John Plender looks at the concept of “moral hazard” — the idea that providing a safety net for the banking system during times of financial crisis will only encourage more risk taking later on. The concept seems fairly sound, but the way it works on financial markets is more complex than people imagine, he writes. “Because so many holders of bank liabilities expect to be bailed out, they do not do enough homework on risk. That lack of discipline is then compounded by excessive reliance on all too fallible rating agencies. And because creditors underprice the risk taking of institutions that are too big or too interconnected to fail, systemically important outfits enjoy a lower cost of funds than they should.”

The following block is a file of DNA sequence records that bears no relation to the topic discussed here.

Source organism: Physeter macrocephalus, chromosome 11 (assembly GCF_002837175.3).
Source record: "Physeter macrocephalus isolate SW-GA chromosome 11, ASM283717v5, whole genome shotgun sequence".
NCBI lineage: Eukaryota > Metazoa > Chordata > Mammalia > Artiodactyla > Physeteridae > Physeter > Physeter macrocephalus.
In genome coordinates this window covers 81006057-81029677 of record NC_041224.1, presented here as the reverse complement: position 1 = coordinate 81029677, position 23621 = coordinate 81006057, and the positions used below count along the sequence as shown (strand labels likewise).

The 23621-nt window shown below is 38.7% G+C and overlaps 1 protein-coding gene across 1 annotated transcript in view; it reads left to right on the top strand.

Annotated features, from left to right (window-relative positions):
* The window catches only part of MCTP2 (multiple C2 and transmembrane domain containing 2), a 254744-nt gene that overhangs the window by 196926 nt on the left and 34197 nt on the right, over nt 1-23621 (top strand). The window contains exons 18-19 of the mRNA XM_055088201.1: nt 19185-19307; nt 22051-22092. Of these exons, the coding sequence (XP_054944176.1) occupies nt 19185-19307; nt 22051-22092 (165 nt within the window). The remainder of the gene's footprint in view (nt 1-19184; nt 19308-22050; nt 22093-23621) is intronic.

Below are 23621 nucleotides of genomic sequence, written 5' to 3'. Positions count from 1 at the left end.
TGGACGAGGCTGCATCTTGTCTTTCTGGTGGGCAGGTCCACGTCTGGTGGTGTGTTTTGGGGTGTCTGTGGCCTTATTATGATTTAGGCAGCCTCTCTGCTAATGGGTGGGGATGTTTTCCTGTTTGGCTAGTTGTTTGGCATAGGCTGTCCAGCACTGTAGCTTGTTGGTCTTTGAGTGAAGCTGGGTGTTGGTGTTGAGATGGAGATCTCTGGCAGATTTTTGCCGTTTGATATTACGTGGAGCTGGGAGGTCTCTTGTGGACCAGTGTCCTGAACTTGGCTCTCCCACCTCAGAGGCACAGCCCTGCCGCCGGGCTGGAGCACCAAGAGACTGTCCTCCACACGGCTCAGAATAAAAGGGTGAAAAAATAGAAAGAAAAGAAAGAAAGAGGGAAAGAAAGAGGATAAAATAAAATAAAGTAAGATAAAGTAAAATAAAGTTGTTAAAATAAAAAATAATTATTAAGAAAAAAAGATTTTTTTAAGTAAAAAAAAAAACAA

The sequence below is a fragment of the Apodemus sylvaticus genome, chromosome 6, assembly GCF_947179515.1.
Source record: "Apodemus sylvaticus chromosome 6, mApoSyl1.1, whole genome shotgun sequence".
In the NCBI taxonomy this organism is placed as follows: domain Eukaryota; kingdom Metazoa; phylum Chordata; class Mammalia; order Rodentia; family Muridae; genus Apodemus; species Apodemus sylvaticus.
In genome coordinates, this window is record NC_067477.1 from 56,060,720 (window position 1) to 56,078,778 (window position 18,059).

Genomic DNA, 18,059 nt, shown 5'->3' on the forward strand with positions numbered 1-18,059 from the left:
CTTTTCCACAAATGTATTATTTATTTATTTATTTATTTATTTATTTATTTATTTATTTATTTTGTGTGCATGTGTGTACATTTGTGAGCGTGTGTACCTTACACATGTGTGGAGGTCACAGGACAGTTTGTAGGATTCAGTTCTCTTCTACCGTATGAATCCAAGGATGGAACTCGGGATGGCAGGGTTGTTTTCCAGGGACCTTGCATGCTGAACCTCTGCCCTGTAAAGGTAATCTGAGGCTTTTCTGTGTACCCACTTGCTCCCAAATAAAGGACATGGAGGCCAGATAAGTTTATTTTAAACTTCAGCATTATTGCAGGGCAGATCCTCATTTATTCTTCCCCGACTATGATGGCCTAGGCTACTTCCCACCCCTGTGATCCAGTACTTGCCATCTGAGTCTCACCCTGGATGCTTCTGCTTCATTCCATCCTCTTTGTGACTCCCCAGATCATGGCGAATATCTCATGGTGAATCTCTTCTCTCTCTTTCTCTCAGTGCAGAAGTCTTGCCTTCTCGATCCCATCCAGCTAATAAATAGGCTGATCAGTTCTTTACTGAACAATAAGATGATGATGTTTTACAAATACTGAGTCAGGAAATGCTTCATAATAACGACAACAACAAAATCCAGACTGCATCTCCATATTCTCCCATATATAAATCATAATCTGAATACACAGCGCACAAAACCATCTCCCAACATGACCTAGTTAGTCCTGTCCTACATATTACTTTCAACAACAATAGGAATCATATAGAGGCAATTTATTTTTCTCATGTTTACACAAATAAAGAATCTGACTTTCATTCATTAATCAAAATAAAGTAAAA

A variety of living and non-living things exhibit behavioral synchronization. Why?
Reading between the lines of Dorothy’s adventure to the Emerald City.
Modernism has lasted longer than any art movement since the Renaissance.
You might think it’s impossible to run out of wind, but Europe’s “wind drought” proves otherwise. And it’s only going to get worse.
“The digital HQ – the digital infrastructure that supports productivity and collaboration – actually became more important than the physical HQ.”